Alyssa Olson's cutting-edge photography stands with the masters in its austere frankness and power to transcend the boundaries of vacuous art-speak. There is an academic debate raging over whether Olson's photographs are, in an ironic, post-modern way, about nothing more than expired woodland creatures who happened to be in the wrong place at the wrong time, or if they represent, in fact, a powerful statement about abortion. Olson herself is coyly cryptic on this issue.
To this critic, her art
is boldly commenting not about expired highway animals per se, but
rather, is commenting on the commentary itself, a reaction to the
reaction, if you will, an anticipatory reaction of the commentary on the
reaction to itself. Or, put another way, it elicits a very post-digital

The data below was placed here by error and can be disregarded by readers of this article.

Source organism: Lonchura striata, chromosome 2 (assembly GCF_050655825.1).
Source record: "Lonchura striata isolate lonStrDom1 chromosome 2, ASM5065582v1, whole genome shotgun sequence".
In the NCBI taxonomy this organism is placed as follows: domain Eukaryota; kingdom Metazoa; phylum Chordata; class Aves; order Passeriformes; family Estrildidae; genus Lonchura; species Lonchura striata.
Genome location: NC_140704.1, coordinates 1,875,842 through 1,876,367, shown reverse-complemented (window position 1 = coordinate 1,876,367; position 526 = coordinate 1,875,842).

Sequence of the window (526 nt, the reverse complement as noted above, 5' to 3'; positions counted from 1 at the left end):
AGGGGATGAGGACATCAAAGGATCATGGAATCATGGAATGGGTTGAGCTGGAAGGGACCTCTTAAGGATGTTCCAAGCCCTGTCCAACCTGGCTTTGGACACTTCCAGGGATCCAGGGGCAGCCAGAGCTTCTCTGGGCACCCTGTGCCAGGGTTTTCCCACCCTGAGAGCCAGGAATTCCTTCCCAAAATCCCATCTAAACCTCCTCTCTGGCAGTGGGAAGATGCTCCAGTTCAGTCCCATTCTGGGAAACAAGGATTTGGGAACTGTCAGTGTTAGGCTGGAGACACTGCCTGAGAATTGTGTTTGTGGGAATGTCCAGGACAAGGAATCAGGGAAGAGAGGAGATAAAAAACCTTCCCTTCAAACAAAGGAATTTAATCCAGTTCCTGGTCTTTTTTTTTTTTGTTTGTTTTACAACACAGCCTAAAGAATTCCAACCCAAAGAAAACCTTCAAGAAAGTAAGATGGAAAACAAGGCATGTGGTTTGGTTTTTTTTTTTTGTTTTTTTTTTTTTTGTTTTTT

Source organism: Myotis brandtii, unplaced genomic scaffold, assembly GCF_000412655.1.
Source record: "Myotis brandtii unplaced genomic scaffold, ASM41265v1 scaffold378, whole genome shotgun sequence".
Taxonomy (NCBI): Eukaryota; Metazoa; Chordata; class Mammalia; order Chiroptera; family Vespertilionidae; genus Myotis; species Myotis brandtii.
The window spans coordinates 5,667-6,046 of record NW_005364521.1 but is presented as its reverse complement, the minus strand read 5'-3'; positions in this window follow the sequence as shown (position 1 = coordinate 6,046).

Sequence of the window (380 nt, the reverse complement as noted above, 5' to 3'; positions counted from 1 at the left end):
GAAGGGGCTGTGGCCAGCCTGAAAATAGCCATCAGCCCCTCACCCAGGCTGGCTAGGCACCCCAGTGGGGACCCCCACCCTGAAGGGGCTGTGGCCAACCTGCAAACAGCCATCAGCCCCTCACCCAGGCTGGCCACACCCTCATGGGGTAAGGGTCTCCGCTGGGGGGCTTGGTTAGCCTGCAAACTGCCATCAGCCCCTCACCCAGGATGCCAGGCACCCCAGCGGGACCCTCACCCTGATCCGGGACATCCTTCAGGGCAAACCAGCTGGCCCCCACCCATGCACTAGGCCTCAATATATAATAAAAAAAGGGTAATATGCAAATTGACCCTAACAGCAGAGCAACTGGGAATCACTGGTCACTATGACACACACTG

schadenfreude, wherein the narrative subsumes a sesquipedalian gestalt
toward its own essential "what-ness." What the photography
ultimately delivers is an opportunity to have a discussion,
fundamentally, about opportunities to have discussions. Not so much
opportunities for discussions as opportunities of discussions, about the
reactions to the commentary of the schadenfreude, or vice versa. And
so, like all perfect works of art, her photography comes full circle.
Hillersby F. Prigbottom III Professor of Advanced Pretension and What-ness Oxyaleford
Molotov Comics Press believes all great art needs to be grossly misunderstood, preferably while eating brie.